Hate Crimes Rose Over 20 Percent In 2016 With LGBTQ+ People & Muslims Most At Risk
A new report from the Center for the Study of Hate & Extremism at California State University, San Bernardino shows that hate crimes rose by 23.3 percent in 2016 across nine major metropolitan areas. Crimes against LGBTQ+ people and Muslims accounted for most of the spike. The data was compiled by Brian Levin, a criminal justice professor and researcher at the university, who largely attributes the increase to Donald Trump's election as president.
We saw a hate crime wave following the election, which was widely speculated to be a result of perpetrators feeling emboldened enough by Trump's rise to power to act out their long-simmering aggressions toward marginalized populations. What's disturbing is not only 2016's significant spike in hate crimes over 2015, but also that we had previously been enjoying a steady decrease in hate crimes over the last decade.
New York City saw most individual hate crimes of the nine cities from which Levin collected and analyzed police reports, with 380 incidents — a 24 percent increase from 2015. Washington DC, however, experienced the most hate crimes per capita with a staggering 62 percent increase, to 107 reports, since 2015. Other cities included in the report were Chicago, Philadelphia, Montgomery County, MD, Columbus, OH, Seattle, Long Beach, CA, and Cincinnati. Levin collected a total of 1037 hate crime reports for 2016.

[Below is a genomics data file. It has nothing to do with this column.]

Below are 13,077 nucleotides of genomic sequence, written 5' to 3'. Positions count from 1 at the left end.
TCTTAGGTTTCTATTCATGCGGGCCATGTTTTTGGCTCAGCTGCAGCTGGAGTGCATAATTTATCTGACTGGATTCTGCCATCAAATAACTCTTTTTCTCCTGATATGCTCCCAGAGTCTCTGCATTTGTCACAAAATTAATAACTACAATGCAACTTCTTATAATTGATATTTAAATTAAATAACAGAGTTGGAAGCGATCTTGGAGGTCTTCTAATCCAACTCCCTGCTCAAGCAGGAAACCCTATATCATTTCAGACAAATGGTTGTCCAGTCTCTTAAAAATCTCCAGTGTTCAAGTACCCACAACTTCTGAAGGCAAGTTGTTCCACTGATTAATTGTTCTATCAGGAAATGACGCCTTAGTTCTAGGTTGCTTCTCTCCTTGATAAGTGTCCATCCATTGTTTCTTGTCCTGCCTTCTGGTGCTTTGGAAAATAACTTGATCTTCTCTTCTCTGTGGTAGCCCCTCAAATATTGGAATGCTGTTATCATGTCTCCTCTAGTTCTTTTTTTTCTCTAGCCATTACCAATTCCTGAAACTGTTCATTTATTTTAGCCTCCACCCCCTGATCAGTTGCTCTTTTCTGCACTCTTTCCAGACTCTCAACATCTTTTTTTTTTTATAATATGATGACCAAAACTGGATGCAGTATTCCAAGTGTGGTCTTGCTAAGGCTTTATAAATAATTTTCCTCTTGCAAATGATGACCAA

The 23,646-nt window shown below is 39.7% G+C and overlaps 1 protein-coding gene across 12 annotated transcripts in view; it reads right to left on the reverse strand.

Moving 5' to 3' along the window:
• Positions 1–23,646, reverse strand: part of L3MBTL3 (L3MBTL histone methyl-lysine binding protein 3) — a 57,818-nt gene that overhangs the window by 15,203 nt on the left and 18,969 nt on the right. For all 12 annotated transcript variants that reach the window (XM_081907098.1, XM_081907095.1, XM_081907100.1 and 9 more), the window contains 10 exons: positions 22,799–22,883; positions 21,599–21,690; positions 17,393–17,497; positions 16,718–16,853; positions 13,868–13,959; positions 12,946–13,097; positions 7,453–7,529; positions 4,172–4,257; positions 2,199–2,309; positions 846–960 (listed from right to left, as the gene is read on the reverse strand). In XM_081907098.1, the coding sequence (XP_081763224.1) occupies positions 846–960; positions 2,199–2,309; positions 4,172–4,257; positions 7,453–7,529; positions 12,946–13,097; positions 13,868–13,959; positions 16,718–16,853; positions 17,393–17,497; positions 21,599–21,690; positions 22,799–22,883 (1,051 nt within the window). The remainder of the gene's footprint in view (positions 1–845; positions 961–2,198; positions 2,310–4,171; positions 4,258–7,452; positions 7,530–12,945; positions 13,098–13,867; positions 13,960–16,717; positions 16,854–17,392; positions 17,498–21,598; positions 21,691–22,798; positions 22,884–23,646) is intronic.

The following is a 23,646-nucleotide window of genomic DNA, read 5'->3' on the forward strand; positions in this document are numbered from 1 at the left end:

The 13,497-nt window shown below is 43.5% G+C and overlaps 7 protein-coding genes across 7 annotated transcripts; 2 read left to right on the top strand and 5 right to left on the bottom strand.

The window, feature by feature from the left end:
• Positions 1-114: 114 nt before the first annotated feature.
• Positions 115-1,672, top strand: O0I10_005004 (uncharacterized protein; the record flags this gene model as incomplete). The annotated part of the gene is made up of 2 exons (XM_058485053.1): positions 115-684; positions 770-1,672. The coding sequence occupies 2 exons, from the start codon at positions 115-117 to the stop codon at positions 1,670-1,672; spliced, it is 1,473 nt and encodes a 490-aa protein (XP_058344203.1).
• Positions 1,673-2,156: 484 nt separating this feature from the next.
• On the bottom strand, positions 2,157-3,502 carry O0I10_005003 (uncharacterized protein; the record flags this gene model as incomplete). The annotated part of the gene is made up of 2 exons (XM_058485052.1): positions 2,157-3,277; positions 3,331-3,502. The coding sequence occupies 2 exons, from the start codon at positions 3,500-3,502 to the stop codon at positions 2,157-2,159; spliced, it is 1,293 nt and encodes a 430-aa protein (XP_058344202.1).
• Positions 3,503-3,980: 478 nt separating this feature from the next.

In addition to perpetrators of hate crimes feeling emboldened by Trump's election and his now politically-sanctioned antagonism towards marginalized groups, Levin says that victims have been feeling more motivated in the current political climate to report crimes because they know they aren't the only ones being targeted. This supports the common practice of trauma survivors to downplay their experience out of shame, believing that other people "have it much worse." As violent and extreme hatred of marginalized groups gains more and more media coverage, victims begin to believe that they have a responsibility to report their incidents because they are not alone — and, indeed, someone else might get hurt much worse than them if they don't.
At odds with an increase in hate crime reports is the fact that many marginalized people — especially in LGBTQ+ and Muslim communities — are also actively committed to criminal justice reform. Activists know that people of color, particularly men of color, suffer disproportionate incarceration rates and they work tirelessly to devise alternative community strategies for addressing crime that don't involve going to the police. It creates a complicated dynamic for victims of hate crime who may desire justice, but strongly disapprove of our justice system as it stands.